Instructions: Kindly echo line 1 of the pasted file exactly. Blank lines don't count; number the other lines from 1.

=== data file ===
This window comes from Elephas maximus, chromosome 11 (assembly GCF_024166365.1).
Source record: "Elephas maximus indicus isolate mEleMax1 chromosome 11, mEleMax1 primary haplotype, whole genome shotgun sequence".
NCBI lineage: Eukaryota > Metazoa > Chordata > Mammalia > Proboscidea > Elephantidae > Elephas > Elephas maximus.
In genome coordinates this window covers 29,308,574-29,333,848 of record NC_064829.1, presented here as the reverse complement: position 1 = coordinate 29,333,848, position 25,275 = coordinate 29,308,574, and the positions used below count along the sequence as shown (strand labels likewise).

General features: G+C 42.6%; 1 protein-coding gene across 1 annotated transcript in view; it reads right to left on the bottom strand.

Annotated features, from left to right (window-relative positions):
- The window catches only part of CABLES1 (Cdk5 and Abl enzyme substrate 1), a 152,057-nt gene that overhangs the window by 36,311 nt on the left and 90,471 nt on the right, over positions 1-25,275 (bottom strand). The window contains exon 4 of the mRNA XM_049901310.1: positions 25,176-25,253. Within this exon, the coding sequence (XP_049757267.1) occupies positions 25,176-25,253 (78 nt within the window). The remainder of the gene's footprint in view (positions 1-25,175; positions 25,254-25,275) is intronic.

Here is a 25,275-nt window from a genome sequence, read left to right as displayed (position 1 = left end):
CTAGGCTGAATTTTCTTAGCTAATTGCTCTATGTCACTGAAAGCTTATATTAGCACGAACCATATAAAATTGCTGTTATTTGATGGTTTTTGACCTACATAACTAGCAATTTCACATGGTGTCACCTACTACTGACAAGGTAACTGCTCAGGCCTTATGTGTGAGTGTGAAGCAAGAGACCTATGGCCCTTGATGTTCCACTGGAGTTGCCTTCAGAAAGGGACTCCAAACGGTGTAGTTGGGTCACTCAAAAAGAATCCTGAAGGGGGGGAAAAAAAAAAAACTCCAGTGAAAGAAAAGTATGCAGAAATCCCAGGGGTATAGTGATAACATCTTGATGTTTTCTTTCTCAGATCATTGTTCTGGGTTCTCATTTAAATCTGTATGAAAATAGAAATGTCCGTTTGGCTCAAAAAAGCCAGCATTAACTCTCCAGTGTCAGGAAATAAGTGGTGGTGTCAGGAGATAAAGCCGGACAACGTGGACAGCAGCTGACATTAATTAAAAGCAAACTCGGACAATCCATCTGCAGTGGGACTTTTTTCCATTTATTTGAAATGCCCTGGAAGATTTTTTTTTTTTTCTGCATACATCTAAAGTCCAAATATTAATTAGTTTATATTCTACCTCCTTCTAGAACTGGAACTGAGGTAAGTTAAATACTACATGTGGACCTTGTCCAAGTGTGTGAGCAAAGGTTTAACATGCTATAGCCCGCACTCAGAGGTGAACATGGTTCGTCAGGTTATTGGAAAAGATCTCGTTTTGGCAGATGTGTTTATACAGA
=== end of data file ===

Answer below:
This window comes from Elephas maximus, chromosome 11 (assembly GCF_024166365.1).